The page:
NEWS

Arlington golf pro sets world record for longest usable golf club

By Ryan Osborne
Published on
Arlington golf pro sets world record for longest usable golf club

ARLINGTON -- New Yorker Ashrita Furman has set more than 500 Guinness World Records, from walking the fastest mile with a milk bottle balanced on his head to playing the most games of hopscotch in an hour.

Arlington golf professional Michael Furrh was glad to take one of those records away Monday, though it might not be for the last time.

Furrh connected with a 28-foot, 1-inch driver at Waterchase Golf Club in Fort Worth Monday morning. He knocked his best shot 59 yards down the 18th fairway and set the world record for the fifth time.

Each time before, Furman has broken Furrh's record with a new mark. The most recent effort was in April, when Furman used a club about 25 feet long.

"I'm a proud Texan and I want to keep this record right here," said Furrh, who was also using Monday's record attempt to promote breast cancer awareness.

 

 

In pursuit of the record, the distance of a shot doesn't matter because the difficulty is in just making contact. To qualify for the record, a ball has to be struck well enough -- with enough loft -- so that it registers on an electronic launch monitor next to the tee.

The challenge produces an awkward technique.

On Monday, Furrh gripped the 28-foot club with his hands separated, as if he were holding a broom. He addressed the ball with the far end of his club placed just beyond the tee, and then he rotated the club behind his back.

After he made contact, he followed through by spinning with the club as its momentum slowed. During the swing, the club's head bounced along the ground and the steel shaft flopped like a fishing line.

"If I swing it too fast, I totally miss the ball," Furrh said, "and if I don't swing it fast enough, the golf club is not bent enough to actually make contact with the ball."

At nearly five pounds -- with that weight distributed across 28 feet -- the unwieldy club makes the motion taxing, Furrh said.

He pulled muscles in both of his arms and his back Monday. Before his record-setting attempt, he had only swung the club about 20 times in practice.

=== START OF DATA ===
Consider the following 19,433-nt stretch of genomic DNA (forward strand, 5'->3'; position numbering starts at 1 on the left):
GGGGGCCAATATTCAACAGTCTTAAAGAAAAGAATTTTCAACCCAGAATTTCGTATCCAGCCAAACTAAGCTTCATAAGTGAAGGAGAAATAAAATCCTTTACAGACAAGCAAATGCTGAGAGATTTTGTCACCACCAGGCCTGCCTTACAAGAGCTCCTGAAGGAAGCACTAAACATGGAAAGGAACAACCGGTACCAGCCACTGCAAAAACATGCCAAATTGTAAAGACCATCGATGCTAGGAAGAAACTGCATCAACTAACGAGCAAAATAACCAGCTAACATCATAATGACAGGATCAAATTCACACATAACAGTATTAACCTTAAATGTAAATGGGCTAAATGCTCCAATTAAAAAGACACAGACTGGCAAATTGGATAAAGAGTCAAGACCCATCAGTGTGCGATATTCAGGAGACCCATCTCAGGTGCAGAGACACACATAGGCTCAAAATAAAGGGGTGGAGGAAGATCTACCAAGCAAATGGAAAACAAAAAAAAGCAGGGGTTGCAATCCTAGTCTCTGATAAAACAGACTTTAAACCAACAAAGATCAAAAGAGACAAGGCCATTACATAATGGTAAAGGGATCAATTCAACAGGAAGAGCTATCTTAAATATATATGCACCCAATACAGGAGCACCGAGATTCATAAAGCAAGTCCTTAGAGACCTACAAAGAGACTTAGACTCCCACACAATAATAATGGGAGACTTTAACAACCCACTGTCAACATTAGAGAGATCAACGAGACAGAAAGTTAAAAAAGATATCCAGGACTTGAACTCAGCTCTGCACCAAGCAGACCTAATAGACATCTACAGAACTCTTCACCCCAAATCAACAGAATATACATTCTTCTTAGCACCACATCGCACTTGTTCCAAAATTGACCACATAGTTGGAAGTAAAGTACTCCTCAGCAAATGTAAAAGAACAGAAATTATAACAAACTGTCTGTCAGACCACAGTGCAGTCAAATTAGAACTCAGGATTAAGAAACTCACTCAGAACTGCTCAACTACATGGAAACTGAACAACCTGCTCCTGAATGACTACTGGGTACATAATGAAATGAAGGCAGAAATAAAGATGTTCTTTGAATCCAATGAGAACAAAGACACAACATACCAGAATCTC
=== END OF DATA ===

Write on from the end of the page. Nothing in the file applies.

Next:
"It's like swinging 35 pounds at the end of a 20-foot rope," he said.

On one of his early swings Monday, the club snapped near the grip. Furrh resumed his attempts about 10 minutes later after using a blow torch and glue to meld a new piece of shaft onto the club.

"I describe it as putting one straw inside of another straw inside of another straw until you get it long enough," he said.

He learned to build the clubs himself when he made his first record attempt in 2012. Back then, he set the record with a club about half the length of Monday's, at 14 feet, 2 inches.

He hasn't met Furman, but their rivalry has sparked the occasional gamesmanship.

Two summers ago, Furrh put the word out that he was planning to set the record with an 18-foot, 1-inch club.

But the announcement was a fake. Furrh wanted to see what Furman would do.

The plan worked when Furman successfully used an 18-foot, 5-inch club three days before Furrh's scheduled attempt.

"He showed his hand early," said Furrh, who responded a few months later by using a club longer than 19 feet, and then one longer than 20 feet.

"When I first started, there were about 50 people in the world doing this," Furrh said. "Once I jumped in the race and pushed the envelope, it became a four-man race and then a two-man race."

This article was written by Ryan Osborne from Fort Worth Star-Telegram and was legally licensed through the NewsCred publisher network.

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